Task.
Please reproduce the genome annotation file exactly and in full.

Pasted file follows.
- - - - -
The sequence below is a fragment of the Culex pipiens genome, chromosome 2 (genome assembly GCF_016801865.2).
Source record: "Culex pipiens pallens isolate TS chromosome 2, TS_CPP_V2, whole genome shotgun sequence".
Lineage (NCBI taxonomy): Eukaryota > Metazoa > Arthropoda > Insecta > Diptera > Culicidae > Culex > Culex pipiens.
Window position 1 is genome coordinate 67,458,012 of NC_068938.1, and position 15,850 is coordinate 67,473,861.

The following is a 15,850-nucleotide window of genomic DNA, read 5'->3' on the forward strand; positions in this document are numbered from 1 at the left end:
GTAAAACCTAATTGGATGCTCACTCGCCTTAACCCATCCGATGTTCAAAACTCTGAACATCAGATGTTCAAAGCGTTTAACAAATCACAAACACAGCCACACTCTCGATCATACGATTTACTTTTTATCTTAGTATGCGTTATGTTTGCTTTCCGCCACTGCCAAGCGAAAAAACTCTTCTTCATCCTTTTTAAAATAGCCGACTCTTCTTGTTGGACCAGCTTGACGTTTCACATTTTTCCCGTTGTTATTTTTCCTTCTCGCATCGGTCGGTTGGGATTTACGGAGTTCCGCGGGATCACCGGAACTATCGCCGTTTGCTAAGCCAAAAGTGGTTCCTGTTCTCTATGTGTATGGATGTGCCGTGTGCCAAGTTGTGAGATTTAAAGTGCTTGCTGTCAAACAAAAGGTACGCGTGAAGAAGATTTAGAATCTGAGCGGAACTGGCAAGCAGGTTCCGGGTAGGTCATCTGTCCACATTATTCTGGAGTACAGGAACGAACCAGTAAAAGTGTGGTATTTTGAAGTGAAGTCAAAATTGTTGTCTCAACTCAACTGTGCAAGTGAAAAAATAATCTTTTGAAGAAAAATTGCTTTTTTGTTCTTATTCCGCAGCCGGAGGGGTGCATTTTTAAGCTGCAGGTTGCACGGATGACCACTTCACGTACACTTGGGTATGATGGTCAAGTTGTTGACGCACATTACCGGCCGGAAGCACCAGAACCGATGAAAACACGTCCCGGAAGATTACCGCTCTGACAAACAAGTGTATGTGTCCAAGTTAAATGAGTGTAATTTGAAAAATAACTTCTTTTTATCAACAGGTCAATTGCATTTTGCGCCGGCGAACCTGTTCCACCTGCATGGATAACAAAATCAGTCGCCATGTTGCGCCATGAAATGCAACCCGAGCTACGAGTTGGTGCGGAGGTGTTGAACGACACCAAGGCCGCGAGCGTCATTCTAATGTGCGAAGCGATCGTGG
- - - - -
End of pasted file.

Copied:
The sequence below is a fragment of the Culex pipiens genome, chromosome 2 (genome assembly GCF_016801865.2).
Source record: "Culex pipiens pallens isolate TS chromosome 2, TS_CPP_V2, whole genome shotgun sequence".
Lineage (NCBI taxonomy): Eukaryota > Metazoa > Arthropoda > Insecta > Diptera > Culicidae > Culex > Culex pipiens.
Window position 1 is genome coordinate 67,458,012 of NC_068938.1, and position 15,850 is coordinate 67,473,861.

The following is a 15,850-nucleotide window of genomic DNA, read 5'->3' on the forward strand; positions in this document are numbered from 1 at the left end:
GTAAAACCTAATTGGATGCTCACTCGCCTTAACCCATCCGATGTTCAAAACTCTGAACATCAGATGTTCAAAGCGTTTAACAAATCACAAACACAGCCACACTCTCGATCATACGATTTACTTTTTATCTTAGTATGCGTTATGTTTGCTTTCCGCCACTGCCAAGCGAAAAAACTCTTCTTCATCCTTTTTAAAATAGCCGACTCTTCTTGTTGGACCAGCTTGACGTTTCACATTTTTCCCGTTGTTATTTTTCCTTCTCGCATCGGTCGGTTGGGATTTACGGAGTTCCGCGGGATCACCGGAACTATCGCCGTTTGCTAAGCCAAAAGTGGTTCCTGTTCTCTATGTGTATGGATGTGCCGTGTGCCAAGTTGTGAGATTTAAAGTGCTTGCTGTCAAACAAAAGGTACGCGTGAAGAAGATTTAGAATCTGAGCGGAACTGGCAAGCAGGTTCCGGGTAGGTCATCTGTCCACATTATTCTGGAGTACAGGAACGAACCAGTAAAAGTGTGGTATTTTGAAGTGAAGTCAAAATTGTTGTCTCAACTCAACTGTGCAAGTGAAAAAATAATCTTTTGAAGAAAAATTGCTTTTTTGTTCTTATTCCGCAGCCGGAGGGGTGCATTTTTAAGCTGCAGGTTGCACGGATGACCACTTCACGTACACTTGGGTATGATGGTCAAGTTGTTGACGCACATTACCGGCCGGAAGCACCAGAACCGATGAAAACACGTCCCGGAAGATTACCGCTCTGACAAACAAGTGTATGTGTCCAAGTTAAATGAGTGTAATTTGAAAAATAACTTCTTTTTATCAACAGGTCAATTGCATTTTGCGCCGGCGAACCTGTTCCACCTGCATGGATAACAAAATCAGTCGCCATGTTGCGCCATGAAATGCAACCCGAGCTACGAGTTGGTGCGGAGGTGTTGAACGACACCAAGGCCGCGAGCGTCATTCTAATGTGCGAAGCGATCGTGG